School of Policy Studies

School of Policy Studies
School of Policy Studies

Want the latest COVID-19 health advice? On Twitter, ‘we’re seeing scientific and medical research unfold in real time’

May 6, 2019
The Toronto Star / Northumberland News - Marco Chown Oved, with comments by David Walker, Professor School of Policy Studies, Queen's University


On March 22, Dr. Janine McCready, an infectious disease specialist at Michael Garron Hospital, called out the province for maintaining that COVID-19 is coming primarily from foreign travellers.

“We need a clear statement openly acknowledging community transmission & letting go of the preoccupation with travel,” she tweeted, saying this information was weeks behind the reality she was seeing in the emergency room. “(This) lack of recognition of the increasing number of cases with NO LINK TO TRAVEL is irresponsible.”

McCready continued, arguing that the public had been led to believe they were not at risk if they had not been in contact with travellers. But, McCready went on: “People need to modify their behaviour NOW & we need to give them accurate information so they can do so.”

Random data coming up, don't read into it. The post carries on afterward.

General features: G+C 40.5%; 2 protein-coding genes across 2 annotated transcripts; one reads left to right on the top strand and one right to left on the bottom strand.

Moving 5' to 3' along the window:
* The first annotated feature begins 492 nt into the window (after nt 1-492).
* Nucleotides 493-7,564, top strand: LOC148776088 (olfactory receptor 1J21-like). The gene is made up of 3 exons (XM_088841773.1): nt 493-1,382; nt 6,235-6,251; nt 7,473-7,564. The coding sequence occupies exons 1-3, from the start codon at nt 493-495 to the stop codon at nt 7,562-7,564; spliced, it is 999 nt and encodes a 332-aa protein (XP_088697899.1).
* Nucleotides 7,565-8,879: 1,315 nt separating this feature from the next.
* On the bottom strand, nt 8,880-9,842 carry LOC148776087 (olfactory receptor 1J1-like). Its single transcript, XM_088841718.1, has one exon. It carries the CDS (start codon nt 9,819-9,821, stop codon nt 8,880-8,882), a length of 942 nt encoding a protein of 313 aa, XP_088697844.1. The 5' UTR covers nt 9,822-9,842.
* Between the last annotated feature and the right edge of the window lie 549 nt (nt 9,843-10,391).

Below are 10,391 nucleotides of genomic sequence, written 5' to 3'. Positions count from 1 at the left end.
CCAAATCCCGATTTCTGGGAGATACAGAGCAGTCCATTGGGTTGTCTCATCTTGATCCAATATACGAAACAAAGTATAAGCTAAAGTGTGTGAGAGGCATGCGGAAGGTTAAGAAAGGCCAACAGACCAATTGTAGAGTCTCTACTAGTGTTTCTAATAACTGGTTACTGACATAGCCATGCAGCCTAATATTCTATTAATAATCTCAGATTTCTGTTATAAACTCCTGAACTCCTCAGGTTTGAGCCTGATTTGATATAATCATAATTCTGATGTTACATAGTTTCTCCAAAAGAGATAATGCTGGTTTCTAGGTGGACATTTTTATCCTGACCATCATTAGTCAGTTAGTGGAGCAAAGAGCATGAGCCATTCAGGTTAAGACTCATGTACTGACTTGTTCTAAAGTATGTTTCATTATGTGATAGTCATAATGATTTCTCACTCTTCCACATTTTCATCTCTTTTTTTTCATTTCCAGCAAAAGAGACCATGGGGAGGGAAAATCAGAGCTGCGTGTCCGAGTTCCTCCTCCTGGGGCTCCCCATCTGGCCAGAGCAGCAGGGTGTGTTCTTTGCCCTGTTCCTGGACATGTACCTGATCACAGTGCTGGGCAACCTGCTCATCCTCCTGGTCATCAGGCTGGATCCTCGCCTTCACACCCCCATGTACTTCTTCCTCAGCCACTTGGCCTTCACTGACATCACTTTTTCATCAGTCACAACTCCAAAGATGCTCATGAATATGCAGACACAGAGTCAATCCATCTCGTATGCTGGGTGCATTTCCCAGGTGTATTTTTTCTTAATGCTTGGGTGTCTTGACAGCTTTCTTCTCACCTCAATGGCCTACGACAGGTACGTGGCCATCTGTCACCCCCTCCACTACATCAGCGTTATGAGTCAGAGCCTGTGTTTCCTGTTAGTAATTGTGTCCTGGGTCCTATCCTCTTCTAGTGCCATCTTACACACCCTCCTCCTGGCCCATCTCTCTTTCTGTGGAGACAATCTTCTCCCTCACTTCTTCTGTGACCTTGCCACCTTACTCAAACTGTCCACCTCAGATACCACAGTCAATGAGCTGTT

The next day, the province ordered all non-essential workplaces closed. The day after that, Dr. Theresa Tam, Canada’s chief medical officer of health, announced that community transmission had overtaken travel as Canada’s primary source of virus cases.

While it’s questionable if Tam was influenced by McCready’s tweets, the episode is one of many examples of social media presaging public health authorities.

The daily press conferences held by Canada’s public health officials are supposed to provide the most up-to-date information on the pandemic and the best advice for how to stay healthy.

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